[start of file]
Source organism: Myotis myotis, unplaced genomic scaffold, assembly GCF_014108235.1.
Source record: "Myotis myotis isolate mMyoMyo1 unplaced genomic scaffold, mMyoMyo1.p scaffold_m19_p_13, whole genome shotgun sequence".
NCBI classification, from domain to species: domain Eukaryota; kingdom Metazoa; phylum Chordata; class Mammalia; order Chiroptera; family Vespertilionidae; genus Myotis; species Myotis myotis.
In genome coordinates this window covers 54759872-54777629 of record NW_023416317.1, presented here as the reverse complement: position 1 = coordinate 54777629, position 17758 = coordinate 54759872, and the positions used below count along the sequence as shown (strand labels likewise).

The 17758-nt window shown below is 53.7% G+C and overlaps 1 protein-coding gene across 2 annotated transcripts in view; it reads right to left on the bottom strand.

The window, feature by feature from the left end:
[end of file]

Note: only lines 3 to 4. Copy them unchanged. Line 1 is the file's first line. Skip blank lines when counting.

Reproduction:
NCBI classification, from domain to species: domain Eukaryota; kingdom Metazoa; phylum Chordata; class Mammalia; order Chiroptera; family Vespertilionidae; genus Myotis; species Myotis myotis.
In genome coordinates this window covers 54759872-54777629 of record NW_023416317.1, presented here as the reverse complement: position 1 = coordinate 54777629, position 17758 = coordinate 54759872, and the positions used below count along the sequence as shown (strand labels likewise).